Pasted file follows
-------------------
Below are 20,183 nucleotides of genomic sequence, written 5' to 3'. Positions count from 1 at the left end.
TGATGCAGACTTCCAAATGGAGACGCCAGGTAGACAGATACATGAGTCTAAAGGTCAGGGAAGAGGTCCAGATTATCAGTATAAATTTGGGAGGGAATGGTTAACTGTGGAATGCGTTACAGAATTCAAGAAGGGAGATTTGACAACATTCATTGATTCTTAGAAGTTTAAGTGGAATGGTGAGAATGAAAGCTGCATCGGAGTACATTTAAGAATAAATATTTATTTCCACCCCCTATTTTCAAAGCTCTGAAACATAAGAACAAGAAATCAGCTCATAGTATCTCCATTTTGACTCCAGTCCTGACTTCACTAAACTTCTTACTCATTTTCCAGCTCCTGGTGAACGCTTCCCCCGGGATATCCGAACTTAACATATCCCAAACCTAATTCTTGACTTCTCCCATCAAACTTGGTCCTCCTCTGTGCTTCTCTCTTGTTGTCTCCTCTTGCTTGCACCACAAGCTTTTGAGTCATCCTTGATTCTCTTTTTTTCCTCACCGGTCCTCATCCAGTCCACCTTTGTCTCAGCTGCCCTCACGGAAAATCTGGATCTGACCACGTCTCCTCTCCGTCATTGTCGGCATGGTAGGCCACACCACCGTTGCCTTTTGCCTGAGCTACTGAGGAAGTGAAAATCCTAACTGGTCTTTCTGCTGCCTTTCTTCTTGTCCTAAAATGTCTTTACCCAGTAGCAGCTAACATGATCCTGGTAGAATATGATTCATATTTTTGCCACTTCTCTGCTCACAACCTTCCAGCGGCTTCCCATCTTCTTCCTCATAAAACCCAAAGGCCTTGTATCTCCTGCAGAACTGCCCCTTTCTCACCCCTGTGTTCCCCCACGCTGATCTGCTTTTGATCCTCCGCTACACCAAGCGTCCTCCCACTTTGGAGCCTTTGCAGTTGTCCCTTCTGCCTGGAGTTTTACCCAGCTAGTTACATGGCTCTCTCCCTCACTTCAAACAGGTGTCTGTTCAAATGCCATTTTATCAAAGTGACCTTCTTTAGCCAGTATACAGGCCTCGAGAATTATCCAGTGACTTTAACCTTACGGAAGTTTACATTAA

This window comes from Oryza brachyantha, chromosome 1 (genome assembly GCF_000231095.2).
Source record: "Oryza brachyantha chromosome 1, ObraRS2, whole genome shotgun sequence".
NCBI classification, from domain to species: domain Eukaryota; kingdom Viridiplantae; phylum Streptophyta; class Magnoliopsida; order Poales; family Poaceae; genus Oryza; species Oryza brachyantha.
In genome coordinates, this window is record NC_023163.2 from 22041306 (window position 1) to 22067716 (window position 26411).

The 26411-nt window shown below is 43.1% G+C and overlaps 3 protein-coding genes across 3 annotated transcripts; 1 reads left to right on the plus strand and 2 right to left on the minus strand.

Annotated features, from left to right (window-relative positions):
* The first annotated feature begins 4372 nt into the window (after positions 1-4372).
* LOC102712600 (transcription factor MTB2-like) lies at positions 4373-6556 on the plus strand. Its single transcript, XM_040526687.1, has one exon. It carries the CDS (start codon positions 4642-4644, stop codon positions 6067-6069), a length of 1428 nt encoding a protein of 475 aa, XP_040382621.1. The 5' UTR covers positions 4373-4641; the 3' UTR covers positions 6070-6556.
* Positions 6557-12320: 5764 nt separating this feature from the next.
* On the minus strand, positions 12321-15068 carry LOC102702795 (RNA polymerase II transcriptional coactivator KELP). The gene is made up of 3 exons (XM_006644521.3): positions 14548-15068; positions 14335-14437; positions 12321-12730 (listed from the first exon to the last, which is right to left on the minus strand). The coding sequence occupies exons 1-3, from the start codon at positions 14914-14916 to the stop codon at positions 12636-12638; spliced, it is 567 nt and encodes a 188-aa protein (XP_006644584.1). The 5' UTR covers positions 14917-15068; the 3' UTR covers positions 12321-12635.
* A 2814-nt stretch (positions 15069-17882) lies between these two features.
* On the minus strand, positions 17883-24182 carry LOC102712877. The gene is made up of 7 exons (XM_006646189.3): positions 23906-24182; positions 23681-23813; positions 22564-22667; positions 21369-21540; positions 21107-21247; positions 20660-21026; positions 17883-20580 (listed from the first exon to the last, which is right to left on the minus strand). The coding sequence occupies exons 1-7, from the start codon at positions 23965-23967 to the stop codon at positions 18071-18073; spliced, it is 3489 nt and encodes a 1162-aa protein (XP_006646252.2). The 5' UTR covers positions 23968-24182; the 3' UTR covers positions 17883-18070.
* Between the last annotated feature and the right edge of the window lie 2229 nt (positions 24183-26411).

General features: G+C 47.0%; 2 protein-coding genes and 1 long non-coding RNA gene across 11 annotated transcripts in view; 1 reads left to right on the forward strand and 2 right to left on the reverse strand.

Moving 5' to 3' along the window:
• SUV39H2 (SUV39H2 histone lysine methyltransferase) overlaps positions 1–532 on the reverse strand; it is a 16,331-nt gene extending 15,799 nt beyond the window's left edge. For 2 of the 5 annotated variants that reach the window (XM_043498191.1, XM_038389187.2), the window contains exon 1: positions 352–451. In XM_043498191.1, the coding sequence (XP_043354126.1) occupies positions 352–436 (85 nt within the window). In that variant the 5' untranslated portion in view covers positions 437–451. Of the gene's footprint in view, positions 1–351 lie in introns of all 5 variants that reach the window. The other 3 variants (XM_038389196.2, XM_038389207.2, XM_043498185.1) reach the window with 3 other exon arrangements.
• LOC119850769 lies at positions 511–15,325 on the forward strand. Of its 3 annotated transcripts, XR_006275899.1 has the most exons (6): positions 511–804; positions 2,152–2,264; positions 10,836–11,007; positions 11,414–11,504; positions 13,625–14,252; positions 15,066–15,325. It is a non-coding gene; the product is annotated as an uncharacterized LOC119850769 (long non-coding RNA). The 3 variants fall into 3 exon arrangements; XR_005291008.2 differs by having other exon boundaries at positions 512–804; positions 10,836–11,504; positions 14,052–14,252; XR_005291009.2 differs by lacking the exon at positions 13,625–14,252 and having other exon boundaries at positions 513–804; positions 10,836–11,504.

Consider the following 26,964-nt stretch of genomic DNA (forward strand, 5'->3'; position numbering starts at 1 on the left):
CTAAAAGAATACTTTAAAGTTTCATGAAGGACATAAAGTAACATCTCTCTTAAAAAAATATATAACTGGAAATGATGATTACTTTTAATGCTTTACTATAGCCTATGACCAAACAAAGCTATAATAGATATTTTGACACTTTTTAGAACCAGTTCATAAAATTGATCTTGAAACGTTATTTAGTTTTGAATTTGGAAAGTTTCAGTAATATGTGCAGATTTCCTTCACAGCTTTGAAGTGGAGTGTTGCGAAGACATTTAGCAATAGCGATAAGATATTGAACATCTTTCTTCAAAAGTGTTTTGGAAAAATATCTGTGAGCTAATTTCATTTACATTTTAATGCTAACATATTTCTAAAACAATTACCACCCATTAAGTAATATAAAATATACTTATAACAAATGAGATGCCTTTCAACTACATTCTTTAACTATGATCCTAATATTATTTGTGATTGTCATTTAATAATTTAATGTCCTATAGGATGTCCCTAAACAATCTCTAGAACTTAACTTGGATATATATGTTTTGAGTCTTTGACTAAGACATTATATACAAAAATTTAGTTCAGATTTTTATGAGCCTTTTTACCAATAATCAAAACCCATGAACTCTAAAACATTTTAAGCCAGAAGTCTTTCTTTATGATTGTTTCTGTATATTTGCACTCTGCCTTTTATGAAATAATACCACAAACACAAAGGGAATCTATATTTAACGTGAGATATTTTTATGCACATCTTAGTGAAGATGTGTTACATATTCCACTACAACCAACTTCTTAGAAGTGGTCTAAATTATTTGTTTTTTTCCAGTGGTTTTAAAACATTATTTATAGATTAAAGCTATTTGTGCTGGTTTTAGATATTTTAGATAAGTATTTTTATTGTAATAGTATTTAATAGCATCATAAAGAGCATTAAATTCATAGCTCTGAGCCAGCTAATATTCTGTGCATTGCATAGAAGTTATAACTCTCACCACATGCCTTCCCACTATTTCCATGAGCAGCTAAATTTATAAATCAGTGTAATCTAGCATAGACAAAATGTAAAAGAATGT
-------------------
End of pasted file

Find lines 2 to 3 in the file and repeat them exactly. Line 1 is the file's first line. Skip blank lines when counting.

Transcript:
TGATGCAGACTTCCAAATGGAGACGCCAGGTAGACAGATACATGAGTCTAAAGGTCAGGGAAGAGGTCCAGATTATCAGTATAAATTTGGGAGGGAATGGTTAACTGTGGAATGCGTTACAGAATTCAAGAAGGGAGATTTGACAACATTCATTGATTCTTAGAAGTTTAAGTGGAATGGTGAGAATGAAAGCTGCATCGGAGTACATTTAAGAATAAATATTTATTTCCACCCCCTATTTTCAAAGCTCTGAAACATAAGAACAAGAAATCAGCTCATAGTATCTCCATTTTGACTCCAGTCCTGACTTCACTAAACTTCTTACTCATTTTCCAGCTCCTGGTGAACGCTTCCCCCGGGATATCCGAACTTAACATATCCCAAACCTAATTCTTGACTTCTCCCATCAAACTTGGTCCTCCTCTGTGCTTCTCTCTTGTTGTCTCCTCTTGCTTGCACCACAAGCTTTTGAGTCATCCTTGATTCTCTTTTTTTCCTCACCGGTCCTCATCCAGTCCACCTTTGTCTCAGCTGCCCTCACGGAAAATCTGGATCTGACCACGTCTCCTCTCCGTCATTGTCGGCATGGTAGGCCACACCACCGTTGCCTTTTGCCTGAGCTACTGAGGAAGTGAAAATCCTAACTGGTCTTTCTGCTGCCTTTCTTCTTGTCCTAAAATGTCTTTACCCAGTAGCAGCTAACATGATCCTGGTAGAATATGATTCATATTTTTGCCACTTCTCTGCTCACAACCTTCCAGCGGCTTCCCATCTTCTTCCTCATAAAACCCAAAGGCCTTGTATCTCCTGCAGAACTGCCCCTTTCTCACCCCTGTGTTCCCCCACGCTGATCTGCTTTTGATCCTCCGCTACACCAAGCGTCCTCCCACTTTGGAGCCTTTGCAGTTGTCCCTTCTGCCTGGAGTTTTACCCAGCTAGTTACATGGCTCTCTCCCTCACTTCAAACAGGTGTCTGTTCAAATGCCATTTTATCAAAGTGACCTTCTTTAGCCAGTATACAGGCCTCGAGAATTATCCAGTGACTTTAACCTTACGGAAGTTTACATTAA

This window comes from Oryza brachyantha, chromosome 1 (genome assembly GCF_000231095.2).